Clutch and Brake Pedal Switches:
The clutch and brake pedal switches work the same way, but the clutch pedal switch is the one that normally needs adjustment as the clutch wears down. It only needs this on older cars, where the clutch pedal spring is too worn to return the pedal completely to the rest position (against the clutch travel adjustment screw).
The pedal switch works correctly for the life of the car, but only if the clutch cable, clutch return spring, and pedal travel adjustment screw are all working correctly together.
When new, the clutch pedal returns to its rest position, first due to strong tension in the clutch cable, and at the end, through weaker tension in the clutch return spring. As the clutch wears, the clutch cable mechanism is supposed to adjust one click at a time, and the pedal return spring does not have to do much work (2-3 millimeters at most).
When very worn down, or when the clutch cable is old, the cable adjustment does not work 100%. As the clutch wears and the clutch cable gets out of adjustment, the clutch return spring has to do more of the work, and as the spring gets "tired", the pedal does not return all the way against the stop at the end of the clutch travel adjustment screw. In that case the switch does not close when the clutch pedal is released.
One can test this by pulling up at the pedal lightly
by hand (with car parked and engine off), or tip of one's shoe while driving at a steady speed. If there is play in the travel of the pedal, the switch may well close when pedal is pulled up against the rest, but open again when the pedal is released, and stay open.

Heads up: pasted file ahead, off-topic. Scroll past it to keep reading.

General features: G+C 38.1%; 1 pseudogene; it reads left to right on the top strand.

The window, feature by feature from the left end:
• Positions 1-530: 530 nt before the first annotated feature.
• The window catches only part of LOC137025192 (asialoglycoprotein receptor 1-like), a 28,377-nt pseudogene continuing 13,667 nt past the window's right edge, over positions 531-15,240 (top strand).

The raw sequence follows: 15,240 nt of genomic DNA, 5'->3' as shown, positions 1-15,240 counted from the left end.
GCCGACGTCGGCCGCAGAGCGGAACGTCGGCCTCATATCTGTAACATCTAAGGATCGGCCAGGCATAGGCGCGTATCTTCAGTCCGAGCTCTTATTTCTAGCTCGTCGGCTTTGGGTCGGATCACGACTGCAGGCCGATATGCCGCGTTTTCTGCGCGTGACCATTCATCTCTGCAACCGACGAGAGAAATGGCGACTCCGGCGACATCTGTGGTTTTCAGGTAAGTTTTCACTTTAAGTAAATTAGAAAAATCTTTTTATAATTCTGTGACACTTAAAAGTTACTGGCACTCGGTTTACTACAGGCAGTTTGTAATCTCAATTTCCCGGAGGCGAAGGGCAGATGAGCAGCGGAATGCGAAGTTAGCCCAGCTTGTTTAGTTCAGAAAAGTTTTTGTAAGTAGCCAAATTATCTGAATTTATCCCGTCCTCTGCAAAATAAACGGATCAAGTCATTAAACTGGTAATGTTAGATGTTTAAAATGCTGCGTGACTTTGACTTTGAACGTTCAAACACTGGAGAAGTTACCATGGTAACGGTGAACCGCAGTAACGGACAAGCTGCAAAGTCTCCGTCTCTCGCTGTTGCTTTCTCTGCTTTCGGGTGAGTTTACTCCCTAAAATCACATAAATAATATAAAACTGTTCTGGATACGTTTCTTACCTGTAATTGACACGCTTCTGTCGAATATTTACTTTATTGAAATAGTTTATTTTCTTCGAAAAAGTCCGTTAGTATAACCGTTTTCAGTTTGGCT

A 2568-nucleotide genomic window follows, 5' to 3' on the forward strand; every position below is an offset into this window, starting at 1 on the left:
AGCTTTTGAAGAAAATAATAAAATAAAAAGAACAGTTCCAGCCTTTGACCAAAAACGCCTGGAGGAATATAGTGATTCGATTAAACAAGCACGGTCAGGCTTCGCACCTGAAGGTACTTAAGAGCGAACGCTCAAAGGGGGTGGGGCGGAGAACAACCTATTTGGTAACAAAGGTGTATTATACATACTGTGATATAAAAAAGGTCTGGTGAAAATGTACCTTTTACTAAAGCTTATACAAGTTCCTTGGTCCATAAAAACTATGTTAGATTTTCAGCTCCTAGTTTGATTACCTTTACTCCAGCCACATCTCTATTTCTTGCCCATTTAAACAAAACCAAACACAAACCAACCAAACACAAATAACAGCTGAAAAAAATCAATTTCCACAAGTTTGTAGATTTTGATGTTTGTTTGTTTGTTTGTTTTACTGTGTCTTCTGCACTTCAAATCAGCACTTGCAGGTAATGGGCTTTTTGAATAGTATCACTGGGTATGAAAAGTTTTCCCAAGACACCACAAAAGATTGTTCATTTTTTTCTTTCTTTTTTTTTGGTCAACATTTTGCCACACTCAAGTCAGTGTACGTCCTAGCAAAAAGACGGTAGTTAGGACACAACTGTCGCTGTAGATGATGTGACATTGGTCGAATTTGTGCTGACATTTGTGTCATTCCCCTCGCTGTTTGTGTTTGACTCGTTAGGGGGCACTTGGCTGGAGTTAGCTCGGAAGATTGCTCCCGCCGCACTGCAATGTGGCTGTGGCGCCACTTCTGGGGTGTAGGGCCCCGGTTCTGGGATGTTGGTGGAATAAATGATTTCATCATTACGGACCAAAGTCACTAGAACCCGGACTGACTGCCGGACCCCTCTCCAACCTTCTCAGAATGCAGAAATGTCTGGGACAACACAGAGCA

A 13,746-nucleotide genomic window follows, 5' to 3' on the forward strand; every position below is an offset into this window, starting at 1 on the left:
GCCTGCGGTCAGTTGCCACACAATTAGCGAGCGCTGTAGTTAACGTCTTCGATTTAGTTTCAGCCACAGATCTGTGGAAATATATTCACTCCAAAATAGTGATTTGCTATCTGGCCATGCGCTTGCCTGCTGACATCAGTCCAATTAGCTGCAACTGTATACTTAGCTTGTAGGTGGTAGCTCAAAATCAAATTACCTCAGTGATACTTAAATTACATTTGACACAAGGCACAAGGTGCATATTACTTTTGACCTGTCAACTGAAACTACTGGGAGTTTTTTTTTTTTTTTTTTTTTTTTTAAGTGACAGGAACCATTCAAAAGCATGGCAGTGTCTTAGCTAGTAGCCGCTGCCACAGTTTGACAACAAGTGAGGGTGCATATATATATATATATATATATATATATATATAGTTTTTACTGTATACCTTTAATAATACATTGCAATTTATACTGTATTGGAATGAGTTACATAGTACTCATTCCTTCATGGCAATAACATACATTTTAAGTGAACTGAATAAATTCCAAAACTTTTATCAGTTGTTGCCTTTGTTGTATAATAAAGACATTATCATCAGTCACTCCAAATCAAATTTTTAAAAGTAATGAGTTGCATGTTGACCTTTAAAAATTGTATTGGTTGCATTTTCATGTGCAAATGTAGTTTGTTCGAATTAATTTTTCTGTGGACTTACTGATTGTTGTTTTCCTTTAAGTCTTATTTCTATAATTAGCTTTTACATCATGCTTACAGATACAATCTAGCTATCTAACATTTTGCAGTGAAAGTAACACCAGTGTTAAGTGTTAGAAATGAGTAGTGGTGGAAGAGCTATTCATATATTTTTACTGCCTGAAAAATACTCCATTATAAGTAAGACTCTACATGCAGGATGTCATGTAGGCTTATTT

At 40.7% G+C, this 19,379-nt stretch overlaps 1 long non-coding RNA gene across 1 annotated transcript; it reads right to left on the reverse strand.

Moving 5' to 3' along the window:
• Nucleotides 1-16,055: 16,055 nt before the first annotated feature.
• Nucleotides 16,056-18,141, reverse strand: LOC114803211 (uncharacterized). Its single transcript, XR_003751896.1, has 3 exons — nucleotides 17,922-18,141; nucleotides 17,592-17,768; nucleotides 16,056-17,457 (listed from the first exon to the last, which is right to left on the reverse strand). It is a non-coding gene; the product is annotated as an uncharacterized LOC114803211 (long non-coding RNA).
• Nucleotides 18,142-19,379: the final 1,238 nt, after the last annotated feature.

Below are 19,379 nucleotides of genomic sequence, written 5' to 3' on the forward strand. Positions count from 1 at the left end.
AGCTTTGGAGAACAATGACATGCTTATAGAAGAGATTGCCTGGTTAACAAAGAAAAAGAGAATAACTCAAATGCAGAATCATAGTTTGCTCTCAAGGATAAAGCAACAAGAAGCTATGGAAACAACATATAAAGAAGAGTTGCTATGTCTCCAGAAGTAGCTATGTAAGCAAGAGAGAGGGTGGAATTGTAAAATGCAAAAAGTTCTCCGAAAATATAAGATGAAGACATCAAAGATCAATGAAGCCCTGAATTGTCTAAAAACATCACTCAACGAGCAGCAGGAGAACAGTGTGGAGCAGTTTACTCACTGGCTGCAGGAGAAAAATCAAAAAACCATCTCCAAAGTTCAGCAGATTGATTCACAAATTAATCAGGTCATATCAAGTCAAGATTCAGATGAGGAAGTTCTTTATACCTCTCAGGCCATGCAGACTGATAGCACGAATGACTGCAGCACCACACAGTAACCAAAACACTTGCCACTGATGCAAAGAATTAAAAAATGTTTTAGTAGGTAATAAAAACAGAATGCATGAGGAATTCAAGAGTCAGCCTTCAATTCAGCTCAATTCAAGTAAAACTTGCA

If the switch stays open with the clutch pedal released (foot off the pedal), the cruise control will not work.
The right (and expensive) solution would be to make sure that the clutch cable is working correctly, or replace it with a new one, but the switch can also be made to work by pulling the switch plunger out manually, re-installing the switch, and letting the plunger ratchet reset itself to a new rest position.
The ratchet only resets itself in one direction, because it is designed to do this once, on installation, and not gradually a click at a time (like the clutch cable adjustment).
So, when someone says that the switch is not adjustable, strictly speaking that is true, because it adjusts itself only once, when installed (or re-installed after clutch cable replacement).
Sometimes the plunger can be pulled out with the switch in place, but often not. The problem can also be solved temporarily by taping something the size of one or two stacked nickels to the clutch pedal where the pedal pushes against the switch. This can be easier than removing the switch which is usually fragile.
With enough play, the switch can break where attached to the metal bracket. This is the only time it should need to be replaced, but mechanics often replace the switch instead of resetting the plunger, because the part is cheap compared to shop time, and if you pay over $100 to get the cruise to work again, you may as well end up with a brand new switch with a plastic clip which is not fragile due to age.
Some bad attempts at fixes:
Unfortunately, some people have bought used cars where the clutch pedal switch was missing, and/or bypassed), instead of replaced. This eliminates one of the safety interrupts on the cruise control (the other being the brake pedal), and hard to find for a new owner.
Previous owners of mechanics may also have changed the clutch pedal travel adjustment in an attempt to fix the problem. This can seem to work, but it is a REALLY bad idea, because it can interfere with the correct function of the clutch. (Clutch pedal travel is set once in the factory, and may sometimes need to be changed slightly when a new clutch is installed In other words, don't mess with this unless replacing a clutch, AND you know exactly what you are doing).